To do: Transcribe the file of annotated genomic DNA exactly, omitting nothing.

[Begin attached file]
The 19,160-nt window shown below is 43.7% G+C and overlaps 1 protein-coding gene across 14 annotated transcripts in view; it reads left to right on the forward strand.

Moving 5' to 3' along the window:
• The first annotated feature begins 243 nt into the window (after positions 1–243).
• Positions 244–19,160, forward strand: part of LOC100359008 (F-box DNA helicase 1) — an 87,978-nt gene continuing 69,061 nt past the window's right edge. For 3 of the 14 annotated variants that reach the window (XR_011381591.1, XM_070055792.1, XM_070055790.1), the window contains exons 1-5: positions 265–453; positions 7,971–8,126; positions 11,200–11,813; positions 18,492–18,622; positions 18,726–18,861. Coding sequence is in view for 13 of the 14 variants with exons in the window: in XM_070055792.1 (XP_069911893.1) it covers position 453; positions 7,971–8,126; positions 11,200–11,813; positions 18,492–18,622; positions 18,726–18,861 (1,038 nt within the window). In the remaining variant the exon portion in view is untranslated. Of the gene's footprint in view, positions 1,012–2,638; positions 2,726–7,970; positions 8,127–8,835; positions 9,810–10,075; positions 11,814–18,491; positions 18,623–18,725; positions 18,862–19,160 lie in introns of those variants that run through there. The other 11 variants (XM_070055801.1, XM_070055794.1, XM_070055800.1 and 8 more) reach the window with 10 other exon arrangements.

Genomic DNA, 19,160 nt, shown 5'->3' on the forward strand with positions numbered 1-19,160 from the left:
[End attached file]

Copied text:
The 19,160-nt window shown below is 43.7% G+C and overlaps 1 protein-coding gene across 14 annotated transcripts in view; it reads left to right on the forward strand.

Moving 5' to 3' along the window:
• The first annotated feature begins 243 nt into the window (after positions 1–243).
• Positions 244–19,160, forward strand: part of LOC100359008 (F-box DNA helicase 1) — an 87,978-nt gene continuing 69,061 nt past the window's right edge. For 3 of the 14 annotated variants that reach the window (XR_011381591.1, XM_070055792.1, XM_070055790.1), the window contains exons 1-5: positions 265–453; positions 7,971–8,126; positions 11,200–11,813; positions 18,492–18,622; positions 18,726–18,861. Coding sequence is in view for 13 of the 14 variants with exons in the window: in XM_070055792.1 (XP_069911893.1) it covers position 453; positions 7,971–8,126; positions 11,200–11,813; positions 18,492–18,622; positions 18,726–18,861 (1,038 nt within the window). In the remaining variant the exon portion in view is untranslated. Of the gene's footprint in view, positions 1,012–2,638; positions 2,726–7,970; positions 8,127–8,835; positions 9,810–10,075; positions 11,814–18,491; positions 18,623–18,725; positions 18,862–19,160 lie in introns of those variants that run through there. The other 11 variants (XM_070055801.1, XM_070055794.1, XM_070055800.1 and 8 more) reach the window with 10 other exon arrangements.

Genomic DNA, 19,160 nt, shown 5'->3' on the forward strand with positions numbered 1-19,160 from the left: